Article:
December 23, 2014

Nativity 3

        Today’s nativity scenes are from the twentieth century, and demonstrate the idea of revisiting a theme repeatedly.  I would tend to think, “I’ve done a nativity scene.  What’s the point in doing another?  I don’t have any new ideas about how to show it.”  But many artists do have new ideas about showing the same subject.  Besides, if they’re designing a Christmas card every year, as many artists have done, they have an impetus to come up with new ways to  depict the same scene.  So today I have three pieces each from two largely contemporaneous artists, each of whom did many nativity scenes over the years.
        Eric Gill (England, 1882-1940) is first, beginning with a depiction that includes only the Holy Family and a midwife.  Joseph looks somewhat aloof, on the edge with his arms crossed, and the star and the people’s skin make the only areas of white larger than a scratch.  Second is a madonna and child rather than a stable scene, but I include it because I’m tickled by the fact that Mary’s knitting.  In fact, though, she seems more intent on her knitting than on the angel, or even than the baby, who seems to reach up to her for attention he isn’t getting.  I confess to not being much of a fan of Gill’s people’s expressions.  So how about a nativity in silhouette, which I think would make a lovely Christmas card.  I’m not sure of the identity of the animal in the lower right, but I like the bird coming in from the top.  I also like how the baby is reaching out to the animals.  No stiff, cold, overly-stylized expressions to be seen.  Gill has designed this like a paper cutting, with all the black areas attached so that there are no loose pieces.  Of course, as a block print it would have been fine for there to be islands of black, so it’s an interesting design choice.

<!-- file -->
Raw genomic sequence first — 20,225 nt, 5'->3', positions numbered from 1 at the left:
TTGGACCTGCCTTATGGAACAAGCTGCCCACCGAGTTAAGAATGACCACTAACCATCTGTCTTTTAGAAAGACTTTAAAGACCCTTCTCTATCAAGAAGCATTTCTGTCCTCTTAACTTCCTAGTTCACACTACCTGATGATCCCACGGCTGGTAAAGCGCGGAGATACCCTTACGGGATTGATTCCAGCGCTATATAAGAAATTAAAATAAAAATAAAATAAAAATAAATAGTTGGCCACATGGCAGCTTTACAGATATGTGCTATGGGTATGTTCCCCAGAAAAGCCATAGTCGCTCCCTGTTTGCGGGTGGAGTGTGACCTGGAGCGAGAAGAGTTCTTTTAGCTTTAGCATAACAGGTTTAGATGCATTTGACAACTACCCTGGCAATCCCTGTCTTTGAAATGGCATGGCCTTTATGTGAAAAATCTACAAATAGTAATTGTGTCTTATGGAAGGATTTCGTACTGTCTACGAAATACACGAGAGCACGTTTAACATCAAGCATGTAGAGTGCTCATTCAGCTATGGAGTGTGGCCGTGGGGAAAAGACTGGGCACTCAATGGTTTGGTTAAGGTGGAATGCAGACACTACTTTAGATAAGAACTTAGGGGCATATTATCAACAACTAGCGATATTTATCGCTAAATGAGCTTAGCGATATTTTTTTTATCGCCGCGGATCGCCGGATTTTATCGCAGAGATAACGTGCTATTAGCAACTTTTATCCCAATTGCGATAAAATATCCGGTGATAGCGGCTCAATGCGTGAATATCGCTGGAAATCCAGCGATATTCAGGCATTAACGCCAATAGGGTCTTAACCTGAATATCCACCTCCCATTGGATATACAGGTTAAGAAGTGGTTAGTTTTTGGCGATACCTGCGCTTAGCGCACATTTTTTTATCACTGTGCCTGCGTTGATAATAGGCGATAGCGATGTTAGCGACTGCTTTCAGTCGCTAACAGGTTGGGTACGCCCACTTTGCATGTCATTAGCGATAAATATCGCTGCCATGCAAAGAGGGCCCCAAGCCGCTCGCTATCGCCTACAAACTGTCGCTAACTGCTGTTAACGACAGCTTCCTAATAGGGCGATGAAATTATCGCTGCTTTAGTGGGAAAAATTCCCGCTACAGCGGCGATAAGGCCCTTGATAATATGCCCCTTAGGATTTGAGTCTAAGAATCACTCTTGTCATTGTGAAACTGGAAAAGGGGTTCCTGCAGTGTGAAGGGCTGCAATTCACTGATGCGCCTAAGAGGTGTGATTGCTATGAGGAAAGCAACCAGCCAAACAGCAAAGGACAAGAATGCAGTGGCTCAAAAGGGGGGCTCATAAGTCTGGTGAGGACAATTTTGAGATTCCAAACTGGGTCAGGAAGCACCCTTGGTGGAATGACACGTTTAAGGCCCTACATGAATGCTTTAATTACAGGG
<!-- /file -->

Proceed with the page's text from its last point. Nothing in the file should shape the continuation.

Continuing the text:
Gwen Raverat (about whom you can read more in an earlier post) shows her people with much more tenderness.  This first is simple, but only about an inch and a half tall, which means that the carving is really very detailed.  Actually, these three pieces are all quite small.  The second is my favorite.  Raverat is great with light, and I love the way the baby is the light source, making his parents’ robes and faces glow.  (Speaking of robes, note that these people are no longer dressed in contemporary fashion, but in our conception of historically accurate clothing.)   And finally, a lovely mother and child.  They may have haloes, and this baby is being set gently in a manger, but still, it depicts that universal 
element of the Christmas story: the miracle of a newborn baby and the love between parent and infant.

[Pictures: Nativity with Midwife, wood engraving by Eric Gill, 1913;
Madonna and Child with Angel, wood engraving by Gill, 1916;
Animals All, wood engraving by Gill, 1916 (Images from the Tate);
The Manger, wood engraving by Gwen Raverat, 1912;
The Nativity, wood engraving by Raverat, 1916;
The Manger 1, wood engraving by Raverat, 1932 (Images from The Raverat Archive).]

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